Given the actions that VMware has taken recently (new CEO, Software Defined Data Center vision, Nicira acquisition, DynamicOps acquisition, Cetas acquisition, CloudFoundry + OpenStack), I'm going to go out on a limb and say that VMworld 2012 will be one of the most highly watched events that IT has seen for a long time (all Apple announcements not withstanding). It's not a reach to say that every aspect of VMware will be questioned:
- New Leadership - Pat Gelsinger (CEO) takes over a business that must learn how to regain it's technology leadership in a space that will face intense commoditization (hypervisor). His Intel experience should be an excellent fit for this task. It must also determine what role it will play in Public and Hybrid clouds, with speculation growing that it may launch public services.
- New Technology - From VMware's perspective, in order to not only deliver great Enterprise services but also compete with Amazon, Google, Microsoft and Rackspace (or other OpenStack SPs), it needed to be able to control the automation and management of every aspect that impacted a VM. The acquisition of Nicira was the next logical step, as existing networks were never designed for the mobility and dynamic nature of today's environments.
- Evolving Technology - Considering the possibility that more and more customers would adopt a Hybrid Cloud model (private/public, or multi-public), it's interesting to see VMware finally acknowledge heterogenous environments with both the DynamicOps and Nicira acquisitions. Support for multiple hypervisors, multiple Cloud providers and various elements of open-source are all potentially in play. It'll be interesting to see how VMware plans to blend in the different elements.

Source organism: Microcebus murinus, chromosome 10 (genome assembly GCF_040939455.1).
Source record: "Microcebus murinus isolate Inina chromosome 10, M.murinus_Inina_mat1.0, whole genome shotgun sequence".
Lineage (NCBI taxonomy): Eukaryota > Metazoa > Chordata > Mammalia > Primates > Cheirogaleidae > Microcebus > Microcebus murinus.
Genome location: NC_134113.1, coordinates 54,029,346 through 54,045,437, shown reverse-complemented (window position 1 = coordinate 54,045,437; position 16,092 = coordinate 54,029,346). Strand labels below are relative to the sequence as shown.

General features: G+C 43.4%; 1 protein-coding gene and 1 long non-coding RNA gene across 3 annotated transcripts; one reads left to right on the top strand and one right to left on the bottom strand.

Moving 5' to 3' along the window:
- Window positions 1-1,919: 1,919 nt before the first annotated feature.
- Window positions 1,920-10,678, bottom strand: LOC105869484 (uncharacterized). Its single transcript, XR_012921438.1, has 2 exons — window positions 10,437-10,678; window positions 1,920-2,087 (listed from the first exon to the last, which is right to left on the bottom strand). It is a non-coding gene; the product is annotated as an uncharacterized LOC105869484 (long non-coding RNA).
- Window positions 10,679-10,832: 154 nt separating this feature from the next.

- New Revenue Sources - CloudFoundry seems to be gaining momentum with the announcements by several Cloud providers to launch services on top of this open-source PaaS platform (Tier 3, Uhuru, etc.), but how will VMware monetize beyond the ESX hypervisor and vSphere tools? vFabric is making progress and has some very interesting functionality, but is the knowledge getting out to the market? Where are the vFabric evangelists like there are for vSphere?
Simon Wardley (@swardley) had some interesting perspectives on VMware in his blog today. As you can see, he highlights many of the questions that people have about VMware's future strategies, partnerships and technology direction. Some of the insight may seem extreme at first glance, but given Simon's open-source background and incredible ability to analyze strategic models, I wouldn't discard anything he says. [Disclosure - I am currently employed by EMC, but none of my comments should be interpreted to have insider knowledge of VMware strategy or plans.]
For me, these are the key areas that I'd like to see greater clarity:
- How does the vCloud Director (vCD) and DynamicOps integration come together? Unlike vCenter, which did an excellent job of opening up the ability for ecosystem integration (network, storage, management, virtual-appliances), vCD has always been very closed. Networking - closed. Security - closed. Storage - limited. Multi-Cloud choice - limited. So will DynamicOps be used to allow hybrid cloud management, or just used to manage 3rd-party hypervisors? Or will it eventually replace vCD?